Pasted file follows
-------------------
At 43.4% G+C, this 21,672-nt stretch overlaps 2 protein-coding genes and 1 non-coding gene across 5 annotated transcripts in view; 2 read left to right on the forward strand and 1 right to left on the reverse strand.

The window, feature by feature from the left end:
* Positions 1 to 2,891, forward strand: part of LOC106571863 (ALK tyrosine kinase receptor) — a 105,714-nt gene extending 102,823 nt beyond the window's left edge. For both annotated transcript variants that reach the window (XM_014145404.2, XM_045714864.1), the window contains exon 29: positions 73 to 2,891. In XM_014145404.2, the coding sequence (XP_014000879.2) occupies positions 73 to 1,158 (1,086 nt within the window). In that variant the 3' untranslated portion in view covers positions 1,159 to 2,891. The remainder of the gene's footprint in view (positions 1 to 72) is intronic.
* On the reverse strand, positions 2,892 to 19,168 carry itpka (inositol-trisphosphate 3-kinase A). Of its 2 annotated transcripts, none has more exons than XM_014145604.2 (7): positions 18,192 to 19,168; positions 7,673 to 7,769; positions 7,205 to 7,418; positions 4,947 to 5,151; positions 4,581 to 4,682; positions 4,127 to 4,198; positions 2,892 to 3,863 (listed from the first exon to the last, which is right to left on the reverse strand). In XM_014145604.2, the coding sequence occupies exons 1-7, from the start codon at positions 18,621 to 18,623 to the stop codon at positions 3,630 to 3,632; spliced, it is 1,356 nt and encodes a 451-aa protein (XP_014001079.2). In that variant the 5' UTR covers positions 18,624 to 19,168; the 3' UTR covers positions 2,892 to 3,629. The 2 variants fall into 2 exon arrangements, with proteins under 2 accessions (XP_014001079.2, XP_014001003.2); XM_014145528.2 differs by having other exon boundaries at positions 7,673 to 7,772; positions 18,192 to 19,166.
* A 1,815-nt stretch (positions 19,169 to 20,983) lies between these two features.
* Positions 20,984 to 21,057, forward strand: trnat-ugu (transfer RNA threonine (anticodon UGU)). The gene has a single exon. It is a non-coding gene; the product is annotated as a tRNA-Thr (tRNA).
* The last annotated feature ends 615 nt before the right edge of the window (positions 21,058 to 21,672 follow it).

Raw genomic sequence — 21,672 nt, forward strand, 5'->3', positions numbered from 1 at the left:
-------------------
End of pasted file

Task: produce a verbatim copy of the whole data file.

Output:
At 43.4% G+C, this 21,672-nt stretch overlaps 2 protein-coding genes and 1 non-coding gene across 5 annotated transcripts in view; 2 read left to right on the forward strand and 1 right to left on the reverse strand.

The window, feature by feature from the left end:
* Positions 1 to 2,891, forward strand: part of LOC106571863 (ALK tyrosine kinase receptor) — a 105,714-nt gene extending 102,823 nt beyond the window's left edge. For both annotated transcript variants that reach the window (XM_014145404.2, XM_045714864.1), the window contains exon 29: positions 73 to 2,891. In XM_014145404.2, the coding sequence (XP_014000879.2) occupies positions 73 to 1,158 (1,086 nt within the window). In that variant the 3' untranslated portion in view covers positions 1,159 to 2,891. The remainder of the gene's footprint in view (positions 1 to 72) is intronic.
* On the reverse strand, positions 2,892 to 19,168 carry itpka (inositol-trisphosphate 3-kinase A). Of its 2 annotated transcripts, none has more exons than XM_014145604.2 (7): positions 18,192 to 19,168; positions 7,673 to 7,769; positions 7,205 to 7,418; positions 4,947 to 5,151; positions 4,581 to 4,682; positions 4,127 to 4,198; positions 2,892 to 3,863 (listed from the first exon to the last, which is right to left on the reverse strand). In XM_014145604.2, the coding sequence occupies exons 1-7, from the start codon at positions 18,621 to 18,623 to the stop codon at positions 3,630 to 3,632; spliced, it is 1,356 nt and encodes a 451-aa protein (XP_014001079.2). In that variant the 5' UTR covers positions 18,624 to 19,168; the 3' UTR covers positions 2,892 to 3,629. The 2 variants fall into 2 exon arrangements, with proteins under 2 accessions (XP_014001079.2, XP_014001003.2); XM_014145528.2 differs by having other exon boundaries at positions 7,673 to 7,772; positions 18,192 to 19,166.
* A 1,815-nt stretch (positions 19,169 to 20,983) lies between these two features.
* Positions 20,984 to 21,057, forward strand: trnat-ugu (transfer RNA threonine (anticodon UGU)). The gene has a single exon. It is a non-coding gene; the product is annotated as a tRNA-Thr (tRNA).
* The last annotated feature ends 615 nt before the right edge of the window (positions 21,058 to 21,672 follow it).

Raw genomic sequence — 21,672 nt, forward strand, 5'->3', positions numbered from 1 at the left: